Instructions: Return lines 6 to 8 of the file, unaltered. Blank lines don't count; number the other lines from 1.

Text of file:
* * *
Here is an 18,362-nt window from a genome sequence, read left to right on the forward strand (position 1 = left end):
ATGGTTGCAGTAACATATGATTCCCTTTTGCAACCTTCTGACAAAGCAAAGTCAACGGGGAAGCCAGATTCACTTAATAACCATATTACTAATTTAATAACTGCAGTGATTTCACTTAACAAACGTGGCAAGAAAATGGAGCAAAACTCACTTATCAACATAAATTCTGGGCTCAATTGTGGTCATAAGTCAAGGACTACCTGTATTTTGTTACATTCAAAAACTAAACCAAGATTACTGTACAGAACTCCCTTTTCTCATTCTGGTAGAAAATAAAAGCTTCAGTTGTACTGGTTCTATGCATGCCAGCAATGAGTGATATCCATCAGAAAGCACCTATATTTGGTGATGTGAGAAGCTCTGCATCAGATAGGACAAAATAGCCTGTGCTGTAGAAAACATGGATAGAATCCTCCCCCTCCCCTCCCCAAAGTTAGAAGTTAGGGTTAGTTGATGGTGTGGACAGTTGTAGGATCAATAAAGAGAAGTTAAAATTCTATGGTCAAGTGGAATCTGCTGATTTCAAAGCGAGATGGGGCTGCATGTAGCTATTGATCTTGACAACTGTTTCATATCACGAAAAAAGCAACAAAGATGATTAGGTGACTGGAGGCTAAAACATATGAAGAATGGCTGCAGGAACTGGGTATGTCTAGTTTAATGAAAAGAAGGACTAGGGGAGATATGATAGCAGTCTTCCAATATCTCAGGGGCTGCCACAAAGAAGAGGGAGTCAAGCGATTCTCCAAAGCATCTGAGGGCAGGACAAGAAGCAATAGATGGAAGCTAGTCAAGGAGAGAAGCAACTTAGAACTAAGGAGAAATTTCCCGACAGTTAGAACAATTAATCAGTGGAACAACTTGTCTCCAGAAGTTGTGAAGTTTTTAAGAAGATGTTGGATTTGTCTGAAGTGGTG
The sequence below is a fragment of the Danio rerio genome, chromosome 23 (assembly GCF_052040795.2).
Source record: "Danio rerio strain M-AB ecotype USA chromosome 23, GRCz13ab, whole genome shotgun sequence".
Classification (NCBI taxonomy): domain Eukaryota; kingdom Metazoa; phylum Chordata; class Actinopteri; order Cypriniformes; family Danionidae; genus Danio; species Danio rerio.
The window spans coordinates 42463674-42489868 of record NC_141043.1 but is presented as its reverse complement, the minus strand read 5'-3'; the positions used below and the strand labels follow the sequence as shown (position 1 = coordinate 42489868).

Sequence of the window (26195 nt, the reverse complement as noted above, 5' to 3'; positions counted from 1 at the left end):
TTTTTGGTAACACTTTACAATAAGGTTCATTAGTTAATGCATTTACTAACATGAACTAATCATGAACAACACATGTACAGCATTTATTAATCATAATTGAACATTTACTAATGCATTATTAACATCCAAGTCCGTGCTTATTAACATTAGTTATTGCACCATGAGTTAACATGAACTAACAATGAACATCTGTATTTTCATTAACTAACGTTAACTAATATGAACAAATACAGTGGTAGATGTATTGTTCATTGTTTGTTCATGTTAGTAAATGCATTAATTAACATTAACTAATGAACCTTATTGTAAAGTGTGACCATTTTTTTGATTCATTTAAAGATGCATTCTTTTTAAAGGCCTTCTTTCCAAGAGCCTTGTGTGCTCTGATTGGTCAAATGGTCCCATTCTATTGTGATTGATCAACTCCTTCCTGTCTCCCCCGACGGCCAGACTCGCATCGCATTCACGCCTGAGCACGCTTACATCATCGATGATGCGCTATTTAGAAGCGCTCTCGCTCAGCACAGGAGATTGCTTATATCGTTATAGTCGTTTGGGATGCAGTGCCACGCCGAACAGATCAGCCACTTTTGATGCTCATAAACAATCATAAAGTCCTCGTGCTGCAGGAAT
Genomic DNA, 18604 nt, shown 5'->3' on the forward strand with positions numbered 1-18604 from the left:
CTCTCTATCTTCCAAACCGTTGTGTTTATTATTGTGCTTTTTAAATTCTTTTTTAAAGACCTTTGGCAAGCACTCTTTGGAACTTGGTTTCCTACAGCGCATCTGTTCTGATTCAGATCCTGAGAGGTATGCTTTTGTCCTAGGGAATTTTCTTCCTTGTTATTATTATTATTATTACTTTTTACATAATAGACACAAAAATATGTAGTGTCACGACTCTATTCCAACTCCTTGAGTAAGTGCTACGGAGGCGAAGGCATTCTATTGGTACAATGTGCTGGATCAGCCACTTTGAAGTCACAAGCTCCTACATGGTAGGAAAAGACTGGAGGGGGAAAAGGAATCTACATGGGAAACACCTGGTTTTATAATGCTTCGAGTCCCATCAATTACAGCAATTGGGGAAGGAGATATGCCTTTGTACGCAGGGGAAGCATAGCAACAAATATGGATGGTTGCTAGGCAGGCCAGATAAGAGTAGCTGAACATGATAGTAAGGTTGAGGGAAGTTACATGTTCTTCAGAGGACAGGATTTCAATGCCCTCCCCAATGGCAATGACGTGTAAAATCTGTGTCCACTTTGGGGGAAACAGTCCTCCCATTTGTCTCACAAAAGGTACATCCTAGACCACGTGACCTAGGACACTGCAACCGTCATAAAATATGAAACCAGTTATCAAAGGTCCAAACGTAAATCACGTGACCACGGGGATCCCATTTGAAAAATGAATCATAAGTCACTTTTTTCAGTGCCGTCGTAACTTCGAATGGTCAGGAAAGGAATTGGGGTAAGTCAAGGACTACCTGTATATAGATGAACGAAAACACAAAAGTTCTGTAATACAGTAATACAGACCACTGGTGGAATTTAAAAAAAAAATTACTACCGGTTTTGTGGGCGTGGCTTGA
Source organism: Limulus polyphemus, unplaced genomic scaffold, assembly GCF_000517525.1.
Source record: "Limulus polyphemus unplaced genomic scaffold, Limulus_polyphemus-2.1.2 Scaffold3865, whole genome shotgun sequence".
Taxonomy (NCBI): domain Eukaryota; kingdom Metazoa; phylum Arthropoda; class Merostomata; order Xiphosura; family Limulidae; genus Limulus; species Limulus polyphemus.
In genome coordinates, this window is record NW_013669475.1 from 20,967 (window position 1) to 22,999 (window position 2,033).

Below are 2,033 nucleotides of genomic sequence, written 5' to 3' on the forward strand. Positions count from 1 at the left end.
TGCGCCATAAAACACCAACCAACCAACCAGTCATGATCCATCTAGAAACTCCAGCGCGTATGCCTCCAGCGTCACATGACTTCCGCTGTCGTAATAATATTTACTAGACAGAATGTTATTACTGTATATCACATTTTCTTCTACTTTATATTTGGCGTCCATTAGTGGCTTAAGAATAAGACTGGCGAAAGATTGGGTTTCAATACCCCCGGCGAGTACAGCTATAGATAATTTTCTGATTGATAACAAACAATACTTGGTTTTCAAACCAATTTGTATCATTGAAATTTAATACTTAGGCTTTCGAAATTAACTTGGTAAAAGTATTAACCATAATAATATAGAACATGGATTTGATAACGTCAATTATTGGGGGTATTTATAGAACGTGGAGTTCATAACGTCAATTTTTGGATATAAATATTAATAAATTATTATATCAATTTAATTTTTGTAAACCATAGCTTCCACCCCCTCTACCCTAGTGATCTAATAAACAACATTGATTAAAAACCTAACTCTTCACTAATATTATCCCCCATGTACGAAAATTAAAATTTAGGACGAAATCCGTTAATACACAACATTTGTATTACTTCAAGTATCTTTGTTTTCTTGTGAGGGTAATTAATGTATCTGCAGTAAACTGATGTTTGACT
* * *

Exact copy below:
The window spans coordinates 42463674-42489868 of record NC_141043.1 but is presented as its reverse complement, the minus strand read 5'-3'; the positions used below and the strand labels follow the sequence as shown (position 1 = coordinate 42489868).

Sequence of the window (26195 nt, the reverse complement as noted above, 5' to 3'; positions counted from 1 at the left end):
TTTTTGGTAACACTTTACAATAAGGTTCATTAGTTAATGCATTTACTAACATGAACTAATCATGAACAACACATGTACAGCATTTATTAATCATAATTGAACATTTACTAATGCATTATTAACATCCAAGTCCGTGCTTATTAACATTAGTTATTGCACCATGAGTTAACATGAACTAACAATGAACATCTGTATTTTCATTAACTAACGTTAACTAATATGAACAAATACAGTGGTAGATGTATTGTTCATTGTTTGTTCATGTTAGTAAATGCATTAATTAACATTAACTAATGAACCTTATTGTAAAGTGTGACCATTTTTTTGATTCATTTAAAGATGCATTCTTTTTAAAGGCCTTCTTTCCAAGAGCCTTGTGTGCTCTGATTGGTCAAATGGTCCCATTCTATTGTGATTGATCAACTCCTTCCTGTCTCCCCCGACGGCCAGACTCGCATCGCATTCACGCCTGAGCACGCTTACATCATCGATGATGCGCTATTTAGAAGCGCTCTCGCTCAGCACAGGAGATTGCTTATATCGTTATAGTCGTTTGGGATGCAGTGCCACGCCGAACAGATCAGCCACTTTTGATGCTCATAAACAATCATAAAGTCCTCGTGCTGCAGGAAT